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Polish crime fiction
comes of age
For many American mystery and crime readers, Polish detectives
begin and end with Sara Paretsky’s iconic Chicago private
detective V.I. Warshawski–although V.I. only has a limited
knowledge of her Polish heritage. That’s likely to change,
writes Lenny Picker, as Poland begins to follow Scandinavia as
a source of a variety of high-quality and nuanced European
crime fiction for British and American audiences.
Olga Tokarczuk is arguably Poland’s most
eminent contemporary novelist. In 2015, she
won the Nike Prize, Poland’s top literary
award, for The Books of Jacob. A bestselling
historical novel about an 18th-century
false messiah, which gives an unflinching
depiction of the darker aspects of Poland’s
past (including anti-Semitism), the book
struck a nerve, and even led to death
threats from right-wing nationalists.
Tokarczuk offers another take on what it means to be Polish
in her first foray into the mystery genre. In the bestselling Drive
Your Plow Over the Bones of the Dead, a very unusual amateur
sleuth, Janina Duszejko, comes to believe that a series of strange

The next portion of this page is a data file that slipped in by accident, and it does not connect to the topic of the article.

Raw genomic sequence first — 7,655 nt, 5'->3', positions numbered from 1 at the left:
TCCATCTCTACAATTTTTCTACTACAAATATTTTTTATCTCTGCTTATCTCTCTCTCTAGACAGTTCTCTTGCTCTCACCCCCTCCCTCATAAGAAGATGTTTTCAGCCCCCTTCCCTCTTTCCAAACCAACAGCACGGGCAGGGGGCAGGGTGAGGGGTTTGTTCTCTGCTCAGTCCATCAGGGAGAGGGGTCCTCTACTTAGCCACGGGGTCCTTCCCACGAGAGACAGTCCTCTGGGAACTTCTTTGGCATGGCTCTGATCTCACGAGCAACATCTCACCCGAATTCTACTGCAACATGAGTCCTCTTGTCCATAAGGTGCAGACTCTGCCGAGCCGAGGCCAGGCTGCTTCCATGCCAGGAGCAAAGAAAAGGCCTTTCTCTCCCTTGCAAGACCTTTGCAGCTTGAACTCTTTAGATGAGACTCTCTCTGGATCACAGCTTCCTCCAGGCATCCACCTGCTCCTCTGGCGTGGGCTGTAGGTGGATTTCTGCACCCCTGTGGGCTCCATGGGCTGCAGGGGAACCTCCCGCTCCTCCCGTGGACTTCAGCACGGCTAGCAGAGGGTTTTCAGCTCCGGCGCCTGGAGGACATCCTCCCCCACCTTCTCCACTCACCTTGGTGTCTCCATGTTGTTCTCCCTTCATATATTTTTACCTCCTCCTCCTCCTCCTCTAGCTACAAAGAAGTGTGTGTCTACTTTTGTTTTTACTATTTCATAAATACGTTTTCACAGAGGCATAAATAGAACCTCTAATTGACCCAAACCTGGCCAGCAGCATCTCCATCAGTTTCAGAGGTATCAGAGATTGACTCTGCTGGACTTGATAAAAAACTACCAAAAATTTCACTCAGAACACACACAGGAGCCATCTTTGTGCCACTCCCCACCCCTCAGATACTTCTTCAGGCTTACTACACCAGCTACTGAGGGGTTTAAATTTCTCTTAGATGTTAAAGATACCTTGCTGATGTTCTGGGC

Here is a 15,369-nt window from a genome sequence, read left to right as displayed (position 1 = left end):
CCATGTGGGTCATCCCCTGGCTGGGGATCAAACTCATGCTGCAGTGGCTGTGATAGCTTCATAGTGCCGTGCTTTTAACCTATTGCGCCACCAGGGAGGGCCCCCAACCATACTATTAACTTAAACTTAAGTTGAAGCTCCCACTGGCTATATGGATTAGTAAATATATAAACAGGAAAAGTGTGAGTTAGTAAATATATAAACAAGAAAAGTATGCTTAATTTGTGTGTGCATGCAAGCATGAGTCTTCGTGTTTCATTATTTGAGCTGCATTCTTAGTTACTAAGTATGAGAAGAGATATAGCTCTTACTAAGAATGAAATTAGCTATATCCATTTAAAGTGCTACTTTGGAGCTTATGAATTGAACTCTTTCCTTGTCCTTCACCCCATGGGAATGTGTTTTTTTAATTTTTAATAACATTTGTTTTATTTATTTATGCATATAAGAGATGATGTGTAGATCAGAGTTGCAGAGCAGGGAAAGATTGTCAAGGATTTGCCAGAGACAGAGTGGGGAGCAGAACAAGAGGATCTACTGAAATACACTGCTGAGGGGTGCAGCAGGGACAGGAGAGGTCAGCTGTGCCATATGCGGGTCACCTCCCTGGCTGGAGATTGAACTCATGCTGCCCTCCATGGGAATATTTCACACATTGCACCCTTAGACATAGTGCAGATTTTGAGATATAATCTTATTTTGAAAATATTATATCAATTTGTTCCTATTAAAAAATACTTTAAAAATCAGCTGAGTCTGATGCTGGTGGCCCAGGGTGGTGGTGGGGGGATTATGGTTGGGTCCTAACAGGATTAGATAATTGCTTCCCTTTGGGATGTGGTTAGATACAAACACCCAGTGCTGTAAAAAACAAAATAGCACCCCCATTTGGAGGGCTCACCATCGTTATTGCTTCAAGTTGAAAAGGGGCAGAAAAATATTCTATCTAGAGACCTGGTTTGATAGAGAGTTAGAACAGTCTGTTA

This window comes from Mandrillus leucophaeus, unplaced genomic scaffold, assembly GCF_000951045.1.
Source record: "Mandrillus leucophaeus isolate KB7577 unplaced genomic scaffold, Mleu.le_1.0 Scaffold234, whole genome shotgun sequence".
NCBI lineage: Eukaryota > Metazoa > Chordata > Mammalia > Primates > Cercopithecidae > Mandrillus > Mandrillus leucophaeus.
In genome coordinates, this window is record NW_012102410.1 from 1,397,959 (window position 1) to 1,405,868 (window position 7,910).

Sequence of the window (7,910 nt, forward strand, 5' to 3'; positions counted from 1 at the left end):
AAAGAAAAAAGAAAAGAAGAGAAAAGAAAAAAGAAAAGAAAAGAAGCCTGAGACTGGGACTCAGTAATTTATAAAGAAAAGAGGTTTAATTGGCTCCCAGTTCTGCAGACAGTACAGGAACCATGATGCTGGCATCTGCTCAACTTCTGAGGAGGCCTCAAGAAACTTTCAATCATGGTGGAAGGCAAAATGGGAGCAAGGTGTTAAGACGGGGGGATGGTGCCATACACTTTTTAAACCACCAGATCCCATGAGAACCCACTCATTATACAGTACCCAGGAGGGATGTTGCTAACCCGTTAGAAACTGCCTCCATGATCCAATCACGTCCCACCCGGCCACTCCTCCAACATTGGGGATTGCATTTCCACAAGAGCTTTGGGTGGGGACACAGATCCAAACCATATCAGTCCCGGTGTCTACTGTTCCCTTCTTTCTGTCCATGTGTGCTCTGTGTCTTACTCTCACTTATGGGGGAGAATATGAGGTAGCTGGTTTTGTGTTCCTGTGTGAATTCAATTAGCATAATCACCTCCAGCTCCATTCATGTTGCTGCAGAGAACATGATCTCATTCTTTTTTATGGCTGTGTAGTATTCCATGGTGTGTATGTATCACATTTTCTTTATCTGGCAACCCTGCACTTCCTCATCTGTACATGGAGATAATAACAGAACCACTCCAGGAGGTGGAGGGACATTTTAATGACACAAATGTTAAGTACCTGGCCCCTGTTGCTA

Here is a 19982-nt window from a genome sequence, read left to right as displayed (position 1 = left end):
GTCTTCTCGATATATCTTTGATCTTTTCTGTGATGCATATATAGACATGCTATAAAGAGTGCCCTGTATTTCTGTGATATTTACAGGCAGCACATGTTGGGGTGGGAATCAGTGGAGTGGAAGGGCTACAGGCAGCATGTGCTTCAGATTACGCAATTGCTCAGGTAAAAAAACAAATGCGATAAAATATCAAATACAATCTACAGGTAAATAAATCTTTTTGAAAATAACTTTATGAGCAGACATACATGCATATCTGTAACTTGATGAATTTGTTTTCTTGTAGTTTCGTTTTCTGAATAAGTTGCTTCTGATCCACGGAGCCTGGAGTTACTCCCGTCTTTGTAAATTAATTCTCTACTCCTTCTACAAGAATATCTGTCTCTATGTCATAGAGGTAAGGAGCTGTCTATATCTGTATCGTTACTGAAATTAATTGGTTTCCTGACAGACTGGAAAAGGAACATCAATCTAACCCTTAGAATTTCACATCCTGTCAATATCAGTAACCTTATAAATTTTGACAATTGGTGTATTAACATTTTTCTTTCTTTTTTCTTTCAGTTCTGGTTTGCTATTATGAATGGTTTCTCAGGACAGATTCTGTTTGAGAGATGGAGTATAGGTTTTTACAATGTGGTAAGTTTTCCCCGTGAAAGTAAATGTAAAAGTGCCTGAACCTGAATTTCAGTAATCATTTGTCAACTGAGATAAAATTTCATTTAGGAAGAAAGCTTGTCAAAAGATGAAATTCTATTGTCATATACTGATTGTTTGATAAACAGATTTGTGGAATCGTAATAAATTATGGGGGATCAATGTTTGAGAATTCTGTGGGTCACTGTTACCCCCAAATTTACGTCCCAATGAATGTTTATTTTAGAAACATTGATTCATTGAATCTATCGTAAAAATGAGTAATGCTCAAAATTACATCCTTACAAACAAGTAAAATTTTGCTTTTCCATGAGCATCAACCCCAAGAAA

murders of hunters in a remote corner of Poland were actually
perpetrated by animals taking revenge on their oppressors.
Because of her age and gender, Janina’s suspicions aren’t taken
seriously, which reflects, as Tokarczuk’s long-time translator
Antonia Lloyd-Jones puts it, the reality that “women, animals
and men who aren’t part of the establishment don’t do very
well in Polish society”. Published in 2009 by Wydawnictwo
Literackie, the book has been translated into German, French
and Swedish–and it will soon get even more attention, thanks
to a forthcoming film adaptation by Oscar-nominated director
Agnieszka Holland (In Darkness, Europa Europa).
Lloyd-Jones, who received grant support to translate excerpts
of this novel into English from the Polish Book Institute (PBI),
reports that work to secure English publication is making good
progress–and Tokarczuk, part of the official Polish writers’
delegation at the LBF, was the Author of the Day on 15th March.
Crime and reality
PBI director Dariusz Jaworski observes that after science fiction,
crime fiction is the fastest growing literary genre in Poland.
“Polish detective stories show the social diversity of Poland,”
says Jaworski, “and showcases the variety of our
authors’ approaches to the genre.” Poland even
has its own version of Bouchercon in the annual
Crime Fiction Festival, held in Wroclaw.
Jaworski believes that Poland’s social and
political realities have always been integral to
its crime fiction. Under Communist rule, “pro-
socialist crime novels glorified the Communist
Party,” he notes, while today’s Polish detective
Continues on page 18 G